Port Moody and the plan to get out of the ‘child care desert’

‘Parents are desperate,’ and even the poorest quality programs are full

If you’re a Port Moody parent looking for child care, your search may get a little easier over the next 10 years.

More than two years after receiving a $25,000 grant to assess child care needs in the city, Port Moody council unanimously approved a new child care strategy Tuesday evening.

What we have

Following a series of workshops, online surveys and interviews with child care providers, as well as an overall analysis, Port Moody was judged to be a “child care desert,” according to city social planner Liam McLellan.

Local news that matters to you

No one covers the Tri-Cities like we do. But we need your help to keep our community journalism sustainable.

The city has 20.9 spaces for every 100 children 12-years-old and younger. That ratio is higher than the regional and provincial figures, but below the national ratio of 27.2 spaces per 100 children.

What we need

The city now has a goal of creating 1,070 new child care spaces by 2030. However, that target may be inadequate, according to Coun. Hunter Madsen, who noted the likely influx of families at Woodland Park and possibly also at Coronation Park.

“[The aspirations] will be a help but nowhere close to what we need. And in fact it looks like we’re going in the wrong direction,” Madsen said.

Recently approved development projects could bring an extra 438 child care spots to Port Moody, according to a city staff report.

Part of the new strategy includes asking developers to pay for or to provide child care as a contribution to the community. Contribution to the city are typically granted in exchange for letting the developer add more height or suites to a project.

The city staff report also noted the provincial government is expected to “look for opportunities to increase the number of child care spaces in the near future,” having recently signed a five-year, $3.2 billion agreement in federal child care funding.

School District #43 also got funding to create 40 infant/toddler spaces and up to 20 child care spaces for school-aged children at the new Moody Elementary School.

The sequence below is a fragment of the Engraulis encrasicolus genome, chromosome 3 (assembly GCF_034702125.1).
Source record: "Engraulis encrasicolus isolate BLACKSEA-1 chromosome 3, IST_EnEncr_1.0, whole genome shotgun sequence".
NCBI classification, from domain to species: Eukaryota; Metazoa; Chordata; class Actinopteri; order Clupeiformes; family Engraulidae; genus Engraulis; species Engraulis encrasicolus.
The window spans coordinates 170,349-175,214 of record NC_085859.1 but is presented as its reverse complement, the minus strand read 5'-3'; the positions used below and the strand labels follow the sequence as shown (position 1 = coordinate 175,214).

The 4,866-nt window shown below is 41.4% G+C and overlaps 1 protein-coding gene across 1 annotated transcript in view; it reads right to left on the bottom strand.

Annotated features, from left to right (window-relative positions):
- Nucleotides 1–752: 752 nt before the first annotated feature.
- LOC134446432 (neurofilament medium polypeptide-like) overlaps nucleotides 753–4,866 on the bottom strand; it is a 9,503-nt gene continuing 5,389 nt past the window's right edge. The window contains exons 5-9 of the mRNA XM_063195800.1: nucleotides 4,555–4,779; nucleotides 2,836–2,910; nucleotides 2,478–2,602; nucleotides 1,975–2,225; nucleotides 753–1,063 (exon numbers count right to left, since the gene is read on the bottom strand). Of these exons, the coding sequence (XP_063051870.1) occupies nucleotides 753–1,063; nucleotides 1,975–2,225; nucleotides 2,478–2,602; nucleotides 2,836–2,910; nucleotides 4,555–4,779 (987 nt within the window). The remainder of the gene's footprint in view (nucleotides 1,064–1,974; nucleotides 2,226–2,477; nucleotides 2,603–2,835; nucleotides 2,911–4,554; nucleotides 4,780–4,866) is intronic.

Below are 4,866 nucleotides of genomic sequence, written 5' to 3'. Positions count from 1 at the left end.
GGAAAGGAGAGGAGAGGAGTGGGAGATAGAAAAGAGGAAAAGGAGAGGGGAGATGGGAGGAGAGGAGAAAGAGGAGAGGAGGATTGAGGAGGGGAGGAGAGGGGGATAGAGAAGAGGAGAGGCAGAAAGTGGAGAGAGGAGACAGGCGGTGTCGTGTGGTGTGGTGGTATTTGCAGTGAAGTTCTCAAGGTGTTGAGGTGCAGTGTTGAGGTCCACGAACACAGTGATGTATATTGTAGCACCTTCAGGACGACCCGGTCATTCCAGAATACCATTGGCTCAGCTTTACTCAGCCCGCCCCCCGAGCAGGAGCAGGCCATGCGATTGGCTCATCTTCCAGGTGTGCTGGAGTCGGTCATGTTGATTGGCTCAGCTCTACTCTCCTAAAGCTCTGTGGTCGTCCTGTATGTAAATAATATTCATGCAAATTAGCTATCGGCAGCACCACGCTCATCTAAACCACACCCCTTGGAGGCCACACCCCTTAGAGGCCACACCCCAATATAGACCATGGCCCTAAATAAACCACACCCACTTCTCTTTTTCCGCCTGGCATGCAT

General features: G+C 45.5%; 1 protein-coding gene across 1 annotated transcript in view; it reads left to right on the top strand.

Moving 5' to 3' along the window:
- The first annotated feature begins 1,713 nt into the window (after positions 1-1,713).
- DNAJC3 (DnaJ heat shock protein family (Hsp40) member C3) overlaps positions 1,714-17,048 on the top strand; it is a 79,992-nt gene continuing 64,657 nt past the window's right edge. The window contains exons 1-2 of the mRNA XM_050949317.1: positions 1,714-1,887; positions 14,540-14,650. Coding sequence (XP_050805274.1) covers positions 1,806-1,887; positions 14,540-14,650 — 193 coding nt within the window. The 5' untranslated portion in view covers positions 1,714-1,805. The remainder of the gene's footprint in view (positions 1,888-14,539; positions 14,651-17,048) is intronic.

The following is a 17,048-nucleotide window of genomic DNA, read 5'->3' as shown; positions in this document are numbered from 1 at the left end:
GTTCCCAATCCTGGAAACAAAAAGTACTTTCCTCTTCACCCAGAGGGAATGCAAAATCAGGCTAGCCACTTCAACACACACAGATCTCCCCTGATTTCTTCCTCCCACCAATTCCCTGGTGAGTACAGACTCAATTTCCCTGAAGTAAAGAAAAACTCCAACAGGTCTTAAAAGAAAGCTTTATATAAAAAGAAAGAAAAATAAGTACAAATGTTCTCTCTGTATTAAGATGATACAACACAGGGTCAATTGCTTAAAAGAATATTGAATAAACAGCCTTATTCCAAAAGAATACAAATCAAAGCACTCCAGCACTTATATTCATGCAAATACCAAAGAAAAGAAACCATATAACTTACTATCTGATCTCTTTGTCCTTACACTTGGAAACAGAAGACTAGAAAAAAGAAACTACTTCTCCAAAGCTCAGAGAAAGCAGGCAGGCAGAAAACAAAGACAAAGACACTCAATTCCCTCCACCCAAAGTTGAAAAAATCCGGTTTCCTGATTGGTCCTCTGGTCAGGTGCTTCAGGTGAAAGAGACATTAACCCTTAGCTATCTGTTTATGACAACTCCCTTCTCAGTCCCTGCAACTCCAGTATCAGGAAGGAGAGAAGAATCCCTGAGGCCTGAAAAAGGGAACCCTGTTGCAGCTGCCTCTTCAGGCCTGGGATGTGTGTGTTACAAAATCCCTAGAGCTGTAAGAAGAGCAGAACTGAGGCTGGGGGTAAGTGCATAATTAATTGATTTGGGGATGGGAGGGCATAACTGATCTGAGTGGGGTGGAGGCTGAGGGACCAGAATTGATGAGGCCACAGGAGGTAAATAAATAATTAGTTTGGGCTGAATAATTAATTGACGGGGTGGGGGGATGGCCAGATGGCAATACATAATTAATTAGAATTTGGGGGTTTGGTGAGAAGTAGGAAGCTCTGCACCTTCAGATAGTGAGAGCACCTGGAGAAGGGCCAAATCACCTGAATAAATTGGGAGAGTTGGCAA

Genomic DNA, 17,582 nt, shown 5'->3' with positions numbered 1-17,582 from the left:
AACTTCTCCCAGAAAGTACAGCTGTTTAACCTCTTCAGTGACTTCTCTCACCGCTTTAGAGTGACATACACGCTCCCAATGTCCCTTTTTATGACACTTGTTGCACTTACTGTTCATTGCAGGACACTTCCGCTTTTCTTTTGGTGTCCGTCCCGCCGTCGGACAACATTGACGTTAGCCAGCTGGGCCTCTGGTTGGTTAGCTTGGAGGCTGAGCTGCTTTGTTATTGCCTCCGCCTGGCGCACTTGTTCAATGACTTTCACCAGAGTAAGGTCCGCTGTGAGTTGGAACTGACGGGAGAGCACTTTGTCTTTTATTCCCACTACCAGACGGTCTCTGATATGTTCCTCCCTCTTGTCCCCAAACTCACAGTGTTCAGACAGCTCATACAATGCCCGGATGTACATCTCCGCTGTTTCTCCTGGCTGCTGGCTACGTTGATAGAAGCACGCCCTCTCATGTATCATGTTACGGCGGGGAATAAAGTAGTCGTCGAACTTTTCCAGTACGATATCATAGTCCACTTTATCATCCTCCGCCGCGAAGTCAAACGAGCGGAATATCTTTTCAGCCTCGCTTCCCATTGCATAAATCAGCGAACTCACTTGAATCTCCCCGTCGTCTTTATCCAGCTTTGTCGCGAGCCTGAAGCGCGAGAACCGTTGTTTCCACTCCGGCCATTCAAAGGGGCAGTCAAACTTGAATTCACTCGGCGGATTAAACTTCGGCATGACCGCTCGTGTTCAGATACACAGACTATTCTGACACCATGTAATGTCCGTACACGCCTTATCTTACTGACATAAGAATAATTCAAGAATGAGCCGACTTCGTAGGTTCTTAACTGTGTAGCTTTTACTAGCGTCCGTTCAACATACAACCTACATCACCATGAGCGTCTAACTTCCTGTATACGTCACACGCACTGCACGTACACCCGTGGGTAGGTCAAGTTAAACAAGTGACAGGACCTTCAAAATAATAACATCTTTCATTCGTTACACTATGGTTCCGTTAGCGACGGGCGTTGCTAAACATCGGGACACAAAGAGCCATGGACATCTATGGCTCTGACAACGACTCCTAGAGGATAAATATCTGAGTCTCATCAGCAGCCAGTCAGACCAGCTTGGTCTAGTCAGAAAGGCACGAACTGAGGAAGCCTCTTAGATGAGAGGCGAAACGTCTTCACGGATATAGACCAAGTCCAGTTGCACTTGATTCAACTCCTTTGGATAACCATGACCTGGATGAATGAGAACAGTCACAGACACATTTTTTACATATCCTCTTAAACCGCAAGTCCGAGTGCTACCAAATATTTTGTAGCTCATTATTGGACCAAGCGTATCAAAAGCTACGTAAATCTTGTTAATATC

The broad strokes: Not enough, not good enough, for too much

Child care is critical to the economy, gender equality, healthy child development and poverty reduction, according to a report prepared for the city by the Social Planning and Research Council of B.C.

However, many Port Moody parents struggle to find child care.

The wait

A survey found that 74 percent of child care operators reported having a waitlist. Among survey respondents, 38 percent said they waited for between seven and 12 months and 34 percent reported waiting more than a year.

Hours of operation are another issue as there are no child care facilities in Port Moody that operate before 6 a.m. or after 7 p.m. This is especially onerous for the approximately 12,765 Port Moody residents who work outside the community.

After the struggle to find child care, many parents struggle to foot the bill.

The price

“Many families cannot afford the care they want for their children,” according to the report.

The cost of child care ranges $950 per month for infants to $872 for toddlers, $767 for three-to-five year olds, and $425 per month for school age children.

The quality

The report also noted that the best child care tends to be operated by public organizations and not-for-profits.

“It has been shown in the research that quality varies and publicly-run and not-for-profit facilities offer consistently higher quality than for-profit centres,” according to Social Planning and Research Council of B.C.

The report also noted there are no non-profit child care operators in Port Moody.

“Parents are desperate,” and even the poorest quality programs are full, the report noted.

Struggling for staff

Nearly three quarters of child care providers reported staffing challenges.

The staff shortage is particularly acute in terms of finding applicants with the skill to work with very young children and children with special needs.

With many early childhood educators having left the field, “finding qualified staff and suitable facility spaces are major challenges,” the report concluded.

Related: A look at child care in Coquitlam

This site uses cookies to provide you with a great user experience. By continuing to use this website, you consent to the use of cookies in accordance with our privacy policy.